[11/27/17 - 12/1/17] Welcome to Industrial Evolution, Plethora’s weekly newsletter on technology and manufacturing. If you’re building something cool and need parts for it, we can help you make them.

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🍩 A team of engineers at NASA’s Glenn Research Laboratory is working to
reinvent the wheel for planetary rovers.

🍲 The next time you’re prying open a can of soup, take a minute to reflect on the
200-year history of the can opener.

📊 Bolt’s Chris Quintero wrote an excellent piece on big tech’s pivot to
vertically integrated hardware and what it means for startups.

🐶 Christine Sunu gave a great talk at the Hackaday Superconference on using biomimicry in hardware design to
elicit emotional reactions.

🖨 MIT’s souped-up FastFFF 3D printer builds objects
10 times faster than traditional FDM printers.


🔧 Joel Leonard is working to bring the ‘
maker spirit’ back to a North Carolina town whose recently shuttered furniture factory left many unemployed.

🏭 Erika Earl has some excellent ‘
manufacturing hacks’ for people trying to bring their idea to market.

👟 Take a look inside Adidas’ robot-powered, on-demand
sneaker factory.

⚙ Elliot Williams swung by the Supplyframe Design Lab and wrote about his experience CNC milling an
aluminum Jolly Wrencher.

🚲 Massachusetts bicycle-maker
1854 Cycling is creating jobs for released convicts.


📉 A new McKinsey report states that automation could displace 800 million workers worldwide by 2030 - including
about a third of the US workforce.

🚗 GM says their self-driving cars will be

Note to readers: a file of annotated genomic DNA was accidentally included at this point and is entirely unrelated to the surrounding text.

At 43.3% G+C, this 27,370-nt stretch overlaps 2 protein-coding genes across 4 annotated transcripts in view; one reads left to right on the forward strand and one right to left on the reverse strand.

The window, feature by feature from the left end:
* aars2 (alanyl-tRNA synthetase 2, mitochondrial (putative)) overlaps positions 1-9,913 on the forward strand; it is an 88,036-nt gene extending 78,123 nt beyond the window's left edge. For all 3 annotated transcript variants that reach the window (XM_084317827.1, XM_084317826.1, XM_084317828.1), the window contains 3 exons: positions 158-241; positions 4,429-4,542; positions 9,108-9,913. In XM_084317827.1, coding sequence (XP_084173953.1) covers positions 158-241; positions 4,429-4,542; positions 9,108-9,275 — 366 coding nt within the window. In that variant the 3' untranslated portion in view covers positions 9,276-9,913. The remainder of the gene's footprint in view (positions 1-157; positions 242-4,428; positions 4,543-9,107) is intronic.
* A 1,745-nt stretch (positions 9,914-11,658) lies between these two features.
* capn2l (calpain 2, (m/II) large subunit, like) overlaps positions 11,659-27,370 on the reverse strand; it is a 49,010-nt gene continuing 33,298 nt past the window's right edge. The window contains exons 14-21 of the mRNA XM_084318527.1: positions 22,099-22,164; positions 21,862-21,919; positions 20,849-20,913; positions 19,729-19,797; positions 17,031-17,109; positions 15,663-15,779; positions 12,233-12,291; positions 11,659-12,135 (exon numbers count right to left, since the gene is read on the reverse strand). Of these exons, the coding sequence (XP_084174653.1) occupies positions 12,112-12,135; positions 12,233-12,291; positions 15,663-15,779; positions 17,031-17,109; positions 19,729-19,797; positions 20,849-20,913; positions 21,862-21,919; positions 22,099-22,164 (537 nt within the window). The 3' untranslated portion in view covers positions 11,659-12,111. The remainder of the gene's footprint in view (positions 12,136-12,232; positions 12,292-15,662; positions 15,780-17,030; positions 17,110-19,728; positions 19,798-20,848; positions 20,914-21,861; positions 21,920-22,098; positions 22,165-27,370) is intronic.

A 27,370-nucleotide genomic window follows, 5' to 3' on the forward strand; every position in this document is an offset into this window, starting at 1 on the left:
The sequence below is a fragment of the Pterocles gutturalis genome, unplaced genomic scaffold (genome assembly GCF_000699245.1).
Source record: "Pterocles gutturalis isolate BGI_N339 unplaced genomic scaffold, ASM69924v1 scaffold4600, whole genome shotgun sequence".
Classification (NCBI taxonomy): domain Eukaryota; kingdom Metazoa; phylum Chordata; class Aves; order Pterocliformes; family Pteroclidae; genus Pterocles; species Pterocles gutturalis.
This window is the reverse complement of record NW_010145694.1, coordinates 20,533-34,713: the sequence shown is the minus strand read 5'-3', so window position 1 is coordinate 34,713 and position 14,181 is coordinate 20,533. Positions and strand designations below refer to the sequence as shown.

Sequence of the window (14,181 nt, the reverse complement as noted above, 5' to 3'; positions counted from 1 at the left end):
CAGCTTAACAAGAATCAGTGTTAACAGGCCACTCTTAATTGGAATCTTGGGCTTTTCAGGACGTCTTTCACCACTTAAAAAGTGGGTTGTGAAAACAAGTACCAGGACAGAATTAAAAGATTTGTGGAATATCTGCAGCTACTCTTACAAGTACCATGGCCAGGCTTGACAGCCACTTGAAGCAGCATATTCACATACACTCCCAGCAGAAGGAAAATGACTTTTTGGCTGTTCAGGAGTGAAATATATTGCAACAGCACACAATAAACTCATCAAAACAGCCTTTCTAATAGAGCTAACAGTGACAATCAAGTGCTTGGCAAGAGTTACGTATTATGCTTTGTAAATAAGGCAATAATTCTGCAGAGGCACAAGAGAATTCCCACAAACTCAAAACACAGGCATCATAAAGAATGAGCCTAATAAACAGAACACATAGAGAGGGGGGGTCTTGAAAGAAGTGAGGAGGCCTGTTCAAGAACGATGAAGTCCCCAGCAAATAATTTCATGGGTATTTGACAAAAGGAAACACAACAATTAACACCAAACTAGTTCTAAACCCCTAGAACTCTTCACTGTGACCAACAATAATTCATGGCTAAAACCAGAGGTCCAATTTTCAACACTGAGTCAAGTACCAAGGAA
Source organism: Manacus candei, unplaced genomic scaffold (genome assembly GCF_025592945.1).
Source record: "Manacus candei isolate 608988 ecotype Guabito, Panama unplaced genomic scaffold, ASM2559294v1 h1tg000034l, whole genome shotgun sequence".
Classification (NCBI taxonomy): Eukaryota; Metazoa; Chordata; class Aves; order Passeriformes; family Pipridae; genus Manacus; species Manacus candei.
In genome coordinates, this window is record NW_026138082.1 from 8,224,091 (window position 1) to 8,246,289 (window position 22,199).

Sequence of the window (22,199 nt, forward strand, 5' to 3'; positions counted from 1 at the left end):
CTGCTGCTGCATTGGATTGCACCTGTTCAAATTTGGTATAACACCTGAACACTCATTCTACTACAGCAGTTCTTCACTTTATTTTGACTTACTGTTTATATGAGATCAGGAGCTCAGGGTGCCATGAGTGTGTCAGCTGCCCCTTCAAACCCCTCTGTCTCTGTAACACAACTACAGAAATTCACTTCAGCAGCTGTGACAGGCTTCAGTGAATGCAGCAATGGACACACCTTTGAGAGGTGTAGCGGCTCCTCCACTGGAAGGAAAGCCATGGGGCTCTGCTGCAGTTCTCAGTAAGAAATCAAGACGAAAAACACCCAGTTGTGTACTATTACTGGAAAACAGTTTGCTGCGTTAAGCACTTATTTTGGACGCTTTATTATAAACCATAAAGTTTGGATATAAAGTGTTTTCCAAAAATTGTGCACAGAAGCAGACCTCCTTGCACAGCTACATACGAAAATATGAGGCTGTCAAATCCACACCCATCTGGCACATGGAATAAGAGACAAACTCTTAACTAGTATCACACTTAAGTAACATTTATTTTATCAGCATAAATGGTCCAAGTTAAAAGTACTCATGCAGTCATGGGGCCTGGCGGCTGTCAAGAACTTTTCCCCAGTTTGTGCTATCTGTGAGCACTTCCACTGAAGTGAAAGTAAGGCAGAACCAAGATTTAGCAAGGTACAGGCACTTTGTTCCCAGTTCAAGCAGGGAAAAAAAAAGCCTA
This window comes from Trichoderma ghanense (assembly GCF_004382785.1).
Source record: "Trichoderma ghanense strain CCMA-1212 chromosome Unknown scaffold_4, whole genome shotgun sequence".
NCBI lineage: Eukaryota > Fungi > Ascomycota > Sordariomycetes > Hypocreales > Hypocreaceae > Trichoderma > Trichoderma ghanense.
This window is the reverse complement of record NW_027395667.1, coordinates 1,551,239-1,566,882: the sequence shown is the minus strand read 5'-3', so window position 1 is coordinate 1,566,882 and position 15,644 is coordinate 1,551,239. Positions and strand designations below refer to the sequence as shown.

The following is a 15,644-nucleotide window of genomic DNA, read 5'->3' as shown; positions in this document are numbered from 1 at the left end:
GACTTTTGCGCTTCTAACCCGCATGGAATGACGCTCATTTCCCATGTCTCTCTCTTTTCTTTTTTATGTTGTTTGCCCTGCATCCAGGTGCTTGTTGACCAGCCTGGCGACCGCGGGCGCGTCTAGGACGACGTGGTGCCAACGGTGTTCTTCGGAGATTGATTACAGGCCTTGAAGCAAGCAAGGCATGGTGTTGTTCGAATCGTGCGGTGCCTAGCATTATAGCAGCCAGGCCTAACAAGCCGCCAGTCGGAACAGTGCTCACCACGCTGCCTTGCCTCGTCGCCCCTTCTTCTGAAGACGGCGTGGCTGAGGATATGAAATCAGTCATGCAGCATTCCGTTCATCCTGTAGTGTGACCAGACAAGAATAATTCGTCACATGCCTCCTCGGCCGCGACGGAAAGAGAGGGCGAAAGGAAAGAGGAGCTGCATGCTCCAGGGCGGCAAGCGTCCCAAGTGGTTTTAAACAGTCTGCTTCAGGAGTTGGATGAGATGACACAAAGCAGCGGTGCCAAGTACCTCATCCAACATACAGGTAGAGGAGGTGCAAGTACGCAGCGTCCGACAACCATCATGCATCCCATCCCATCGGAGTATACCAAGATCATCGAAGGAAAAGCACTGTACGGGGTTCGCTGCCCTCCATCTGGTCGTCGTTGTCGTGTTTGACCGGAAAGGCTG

ready for ridesharing in 2019.

🍷 After successful trials in Bordeaux and Portugal this year, robot workers may soon have a bigger role in some of the world’s
most prestigious vineyards.

🛩 Fraunhofer’s autonomous submarine is finding
1950s aviation artifacts at the bottom of Lake Ontario.


🐞 A group of Singaporean scientists is developing controllable cyborg beetles for
swarming search and rescue.

🎓 MSU researchers have found that
robots in the classroom improve engagement for online students.

🕶 Those in the burgeoning field of
material robotics envision a future where robots are so ubiquitous and innocuous that you don’t even realize they’re there.

💪 These interesting biohybrid robots rely on
muscle tissue to get around.

🔩 Ars Technica dives into the mechanics of building 8,000lb,
human-controlled mech suits.


📈 Samsung has found that adding graphene balls to batteries boosts storage capacity by 45 percent and charging speed by
500 percent.

🔋 Tesla just finished building the world’s largest lithium-ion battery - here’s
how it works.

💡 This new
optical trapping process is a light-based manipulation method that could someday be used to mass produce electronic components.

🔮 IEEE outlines four interesting
new computation methods to keep an eye out for in the coming years.

Analog computers have been largely abandoned for decades, but Yannis Tsividis argues they could be used for efficient scientific computation today.


We’d love all of your feedback and any suggestions for articles to include in our next newsletter. Please email us!
See you all next week!

- Nick Pinkston & Katie Hoban


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